U.S. Rep. Chellie Pingree, D-1st District, opposes both fast track and major trade deals being negotiated in secret and worries the TPP could have more impact on American jobs than the North American Free Trade Agreement, which went into effect in 1994. U.S. Rep. Bruce Poliquin, R-2nd District, says he is closely monitoring negotiations. He said he supports “free and fair trade” that would open markets for “Maine farmers, wood product manufacturers and fishermen,” but also wants to insure that “our companies and workers are competing on a level playing field.” U.S. Sen. Susan Collins, R-Maine, takes a similar view, adding that she's “repeatedly urged the United States trade representative not to undermine footwear manufacturing jobs in Maine by precipitously eliminating long-standing duties on certain footwear.”

Will it help Maine?

As co-chair of the state's Citizen Trade Policy Commission until she left the Legislature last December due to term limits, former state Sen. Sharon Treat has been following closely the TPP and the equally major Transatlantic Trade and Investment Partnership trade agreement pending with the European Union. The commission was established in 2003 to provide ongoing assessments of the impact international trade policies might have on state and local laws and Maine businesses.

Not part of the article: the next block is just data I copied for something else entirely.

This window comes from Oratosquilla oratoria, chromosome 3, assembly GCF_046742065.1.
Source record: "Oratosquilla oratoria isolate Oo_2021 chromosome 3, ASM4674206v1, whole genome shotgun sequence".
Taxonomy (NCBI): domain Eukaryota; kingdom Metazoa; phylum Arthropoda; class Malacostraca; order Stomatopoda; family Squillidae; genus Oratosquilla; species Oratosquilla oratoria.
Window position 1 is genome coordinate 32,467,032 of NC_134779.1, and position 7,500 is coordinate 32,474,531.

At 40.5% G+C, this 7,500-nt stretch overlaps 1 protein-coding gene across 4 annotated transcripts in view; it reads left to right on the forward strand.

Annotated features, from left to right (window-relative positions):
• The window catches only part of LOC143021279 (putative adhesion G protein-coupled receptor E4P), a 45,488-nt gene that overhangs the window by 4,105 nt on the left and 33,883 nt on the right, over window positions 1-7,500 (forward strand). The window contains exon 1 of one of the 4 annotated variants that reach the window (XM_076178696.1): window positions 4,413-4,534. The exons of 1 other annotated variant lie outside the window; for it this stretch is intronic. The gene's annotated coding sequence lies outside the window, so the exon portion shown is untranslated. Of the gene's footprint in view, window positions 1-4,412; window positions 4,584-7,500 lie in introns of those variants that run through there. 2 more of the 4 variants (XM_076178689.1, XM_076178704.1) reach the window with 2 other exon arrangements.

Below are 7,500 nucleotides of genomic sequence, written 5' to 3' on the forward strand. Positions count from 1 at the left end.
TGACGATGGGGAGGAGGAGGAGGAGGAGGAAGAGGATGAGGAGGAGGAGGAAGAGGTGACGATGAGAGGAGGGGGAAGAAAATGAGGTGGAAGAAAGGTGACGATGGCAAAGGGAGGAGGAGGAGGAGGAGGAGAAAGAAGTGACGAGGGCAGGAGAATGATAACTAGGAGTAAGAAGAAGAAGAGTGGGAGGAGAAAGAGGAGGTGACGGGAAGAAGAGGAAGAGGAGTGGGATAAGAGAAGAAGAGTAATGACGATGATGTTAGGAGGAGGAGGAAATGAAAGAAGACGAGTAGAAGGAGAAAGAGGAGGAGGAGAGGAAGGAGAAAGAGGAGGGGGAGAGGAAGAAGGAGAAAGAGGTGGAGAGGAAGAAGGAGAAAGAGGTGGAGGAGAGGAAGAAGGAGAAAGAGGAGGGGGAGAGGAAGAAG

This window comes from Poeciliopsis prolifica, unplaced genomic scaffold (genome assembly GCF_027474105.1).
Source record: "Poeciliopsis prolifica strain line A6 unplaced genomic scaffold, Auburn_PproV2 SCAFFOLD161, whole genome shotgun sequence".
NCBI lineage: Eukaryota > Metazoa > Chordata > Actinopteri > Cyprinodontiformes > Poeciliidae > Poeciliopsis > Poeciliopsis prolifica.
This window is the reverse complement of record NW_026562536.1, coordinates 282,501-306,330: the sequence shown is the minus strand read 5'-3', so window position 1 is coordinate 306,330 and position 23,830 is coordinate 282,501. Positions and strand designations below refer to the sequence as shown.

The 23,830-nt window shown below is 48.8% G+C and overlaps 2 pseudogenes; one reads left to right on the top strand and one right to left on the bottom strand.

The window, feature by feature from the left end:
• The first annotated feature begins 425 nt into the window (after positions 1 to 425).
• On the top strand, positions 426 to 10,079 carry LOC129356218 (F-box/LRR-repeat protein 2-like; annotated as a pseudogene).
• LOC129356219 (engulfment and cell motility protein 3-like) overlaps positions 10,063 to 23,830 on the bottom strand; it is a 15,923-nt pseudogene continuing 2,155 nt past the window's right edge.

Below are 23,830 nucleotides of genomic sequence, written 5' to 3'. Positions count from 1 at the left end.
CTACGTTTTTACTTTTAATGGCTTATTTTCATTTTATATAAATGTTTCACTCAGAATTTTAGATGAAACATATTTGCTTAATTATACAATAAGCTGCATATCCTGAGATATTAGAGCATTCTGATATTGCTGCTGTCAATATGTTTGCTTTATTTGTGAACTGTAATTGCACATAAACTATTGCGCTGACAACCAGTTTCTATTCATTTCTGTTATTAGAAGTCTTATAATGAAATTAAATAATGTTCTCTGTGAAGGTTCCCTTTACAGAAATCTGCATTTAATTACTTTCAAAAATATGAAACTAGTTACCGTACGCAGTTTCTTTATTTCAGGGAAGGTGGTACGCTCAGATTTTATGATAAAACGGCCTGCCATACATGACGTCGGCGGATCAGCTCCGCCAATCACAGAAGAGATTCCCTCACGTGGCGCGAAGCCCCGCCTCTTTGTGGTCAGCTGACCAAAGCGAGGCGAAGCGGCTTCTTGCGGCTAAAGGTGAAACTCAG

While Treat agrees that preserving New Balance's manufacturing jobs in Maine and Massachusetts is critical, it's by no means the only issue in the TPP she believes Maine residents should be worried about.

Maine policies designed to help local farmers — such as “buy local” procurement guidelines or the Maine Milk Pool — could be challenged if the trade agreement prohibits procurement provisions that favor local producers. And long-established Maine policies governing pharmaceutical and medical device reimbursements, as well as “buy local” or “buy green” procurement guidelines, she says, “are all completely threatened by” the TPP and the equally sweeping Trans-Atlantic Trade and Investment Partnership with the European Union.

“What's going to be the net benefit if we do this?” she says. “And what are all those jobs they're talking about being created? Ultimately, the question is: What's our vision for Maine and does this trade deal promote that?”

Read more

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Text of landmark trade agreement revealed